old art

Except that it isn't old at all.

We went to the Metropolitan today to visit El Greco's work. This awesome unfinished late masterpiece was there:
El Greco, The Opening of the Fifth Seal of the Apocalypse (1608-1614)

This much earlier very provocative youth, unaccountably (except perhaps for its need of restoration) was not:
El Greco, St. Sebastian (1580)

Except for a very sweet and human Virgin, a Magdalen, and a few other ancient saints, there are virtually no portraits of women among his works, although there are a great number of beautiful ecstatic saintly males and contemporary handsome men of all ages, described as his intellectual friends. El Greco never married, although he lived in the Spain of the Counter-Reformation. He is said to have had one illegitimate child, Jorge Manuel, who is represented by his father as a beautiful aristocratic artist in a painting which is part of this wonderful show.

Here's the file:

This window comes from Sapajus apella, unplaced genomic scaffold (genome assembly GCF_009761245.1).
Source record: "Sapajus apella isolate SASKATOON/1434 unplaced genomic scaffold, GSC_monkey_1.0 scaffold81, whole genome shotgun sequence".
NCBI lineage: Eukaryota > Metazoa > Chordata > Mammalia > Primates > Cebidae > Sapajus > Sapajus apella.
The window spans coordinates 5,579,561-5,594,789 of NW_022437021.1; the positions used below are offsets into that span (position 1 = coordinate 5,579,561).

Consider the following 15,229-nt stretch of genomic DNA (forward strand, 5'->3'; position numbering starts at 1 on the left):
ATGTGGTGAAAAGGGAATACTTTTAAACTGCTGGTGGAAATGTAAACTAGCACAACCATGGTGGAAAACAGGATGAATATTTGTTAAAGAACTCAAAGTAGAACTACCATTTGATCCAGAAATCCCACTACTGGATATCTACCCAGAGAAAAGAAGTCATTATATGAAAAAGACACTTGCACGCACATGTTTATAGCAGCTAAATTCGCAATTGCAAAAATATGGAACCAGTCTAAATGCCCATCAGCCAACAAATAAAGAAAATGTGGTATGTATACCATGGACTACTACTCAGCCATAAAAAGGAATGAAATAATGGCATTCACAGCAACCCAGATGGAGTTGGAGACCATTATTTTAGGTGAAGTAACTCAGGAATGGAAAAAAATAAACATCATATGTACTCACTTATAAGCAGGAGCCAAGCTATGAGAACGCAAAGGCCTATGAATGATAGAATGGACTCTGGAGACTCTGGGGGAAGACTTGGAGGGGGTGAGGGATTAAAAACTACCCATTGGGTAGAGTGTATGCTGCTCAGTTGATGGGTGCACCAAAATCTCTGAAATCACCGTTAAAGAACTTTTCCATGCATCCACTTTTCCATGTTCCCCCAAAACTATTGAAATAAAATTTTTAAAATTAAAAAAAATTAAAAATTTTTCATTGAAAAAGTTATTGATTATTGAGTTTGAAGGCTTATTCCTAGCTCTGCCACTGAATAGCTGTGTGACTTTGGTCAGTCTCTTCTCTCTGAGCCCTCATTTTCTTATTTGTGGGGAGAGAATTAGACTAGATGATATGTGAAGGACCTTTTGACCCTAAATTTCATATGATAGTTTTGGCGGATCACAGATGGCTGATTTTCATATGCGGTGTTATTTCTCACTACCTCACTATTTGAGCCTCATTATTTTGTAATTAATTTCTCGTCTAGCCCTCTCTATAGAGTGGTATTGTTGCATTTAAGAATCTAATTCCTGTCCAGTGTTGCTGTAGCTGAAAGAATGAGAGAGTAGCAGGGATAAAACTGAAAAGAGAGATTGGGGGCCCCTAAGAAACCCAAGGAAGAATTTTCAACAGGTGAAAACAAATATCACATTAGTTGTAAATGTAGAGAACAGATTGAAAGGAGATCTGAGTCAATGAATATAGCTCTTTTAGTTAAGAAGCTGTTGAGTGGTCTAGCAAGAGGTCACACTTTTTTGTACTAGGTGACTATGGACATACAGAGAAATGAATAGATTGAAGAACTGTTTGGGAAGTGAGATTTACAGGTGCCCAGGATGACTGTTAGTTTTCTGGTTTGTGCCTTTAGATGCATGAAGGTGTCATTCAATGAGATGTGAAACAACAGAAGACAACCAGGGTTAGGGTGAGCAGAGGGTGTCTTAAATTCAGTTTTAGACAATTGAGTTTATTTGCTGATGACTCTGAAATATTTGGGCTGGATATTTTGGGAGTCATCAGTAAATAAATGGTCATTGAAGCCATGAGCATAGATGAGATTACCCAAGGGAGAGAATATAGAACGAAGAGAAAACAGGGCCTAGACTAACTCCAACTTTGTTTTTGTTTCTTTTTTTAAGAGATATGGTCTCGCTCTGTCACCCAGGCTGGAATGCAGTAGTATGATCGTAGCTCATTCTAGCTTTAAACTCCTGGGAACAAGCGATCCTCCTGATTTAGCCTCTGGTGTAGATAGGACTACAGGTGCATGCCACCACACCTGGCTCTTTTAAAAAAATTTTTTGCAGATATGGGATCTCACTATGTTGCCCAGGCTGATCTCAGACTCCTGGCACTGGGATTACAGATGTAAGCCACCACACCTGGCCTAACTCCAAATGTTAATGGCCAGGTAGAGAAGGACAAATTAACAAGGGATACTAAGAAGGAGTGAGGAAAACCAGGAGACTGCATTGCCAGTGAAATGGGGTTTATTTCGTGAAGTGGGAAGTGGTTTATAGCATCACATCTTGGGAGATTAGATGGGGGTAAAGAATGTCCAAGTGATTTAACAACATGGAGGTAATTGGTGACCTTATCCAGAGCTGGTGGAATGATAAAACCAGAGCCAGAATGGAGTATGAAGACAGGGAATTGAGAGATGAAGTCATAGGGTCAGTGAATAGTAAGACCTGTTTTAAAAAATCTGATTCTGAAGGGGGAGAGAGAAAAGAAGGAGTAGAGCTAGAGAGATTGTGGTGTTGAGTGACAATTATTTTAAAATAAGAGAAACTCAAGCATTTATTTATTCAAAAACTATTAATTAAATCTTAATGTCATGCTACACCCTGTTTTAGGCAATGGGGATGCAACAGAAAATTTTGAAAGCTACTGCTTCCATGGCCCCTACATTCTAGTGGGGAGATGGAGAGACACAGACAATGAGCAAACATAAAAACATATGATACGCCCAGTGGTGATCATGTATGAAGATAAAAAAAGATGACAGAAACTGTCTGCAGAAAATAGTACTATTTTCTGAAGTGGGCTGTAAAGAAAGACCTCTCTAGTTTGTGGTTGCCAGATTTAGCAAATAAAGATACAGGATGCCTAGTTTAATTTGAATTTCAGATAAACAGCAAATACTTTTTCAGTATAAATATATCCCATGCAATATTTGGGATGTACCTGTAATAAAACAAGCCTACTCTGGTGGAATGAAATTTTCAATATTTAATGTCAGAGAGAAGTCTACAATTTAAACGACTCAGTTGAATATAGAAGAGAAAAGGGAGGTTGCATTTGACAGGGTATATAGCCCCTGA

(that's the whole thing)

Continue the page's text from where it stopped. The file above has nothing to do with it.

[the first image from Princeton, the second from romansonline]

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The Virgin Mary ("Mater Dolorosa"), 1590s El Greco (Domenikos Theotokopoulos) (Greek, 1541–1614) Oil on canvas; 20 1/2 x 14... Read More

Did you see the beautiful portrait of the Spanish woman, which was the only female portrait in the room with all of the portraits of cardinals, bishops, and other men? She was the most spectacular of them all. Her skin was luminent and he painted her with the greatest detail. I couldn't take my eyes off of it! While all of the works in the show are pretty fantastic and many of his larger works are so provacative, I thought this portrait was among the best.

I saw it, yes, but, based on the visual evidence, and even after reading the Museum's text accompaning the painting, I dis not think I was looking at a work by El Greco. I could be wrong, but I saw nothing to suggest that the portrait to which you refer was done by the same man whose work filled that and the other rooms of the exhibition.

Interesting point. I will have to read the exhibition catalogue.

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Published on January 7, 2004 12:27 AM.

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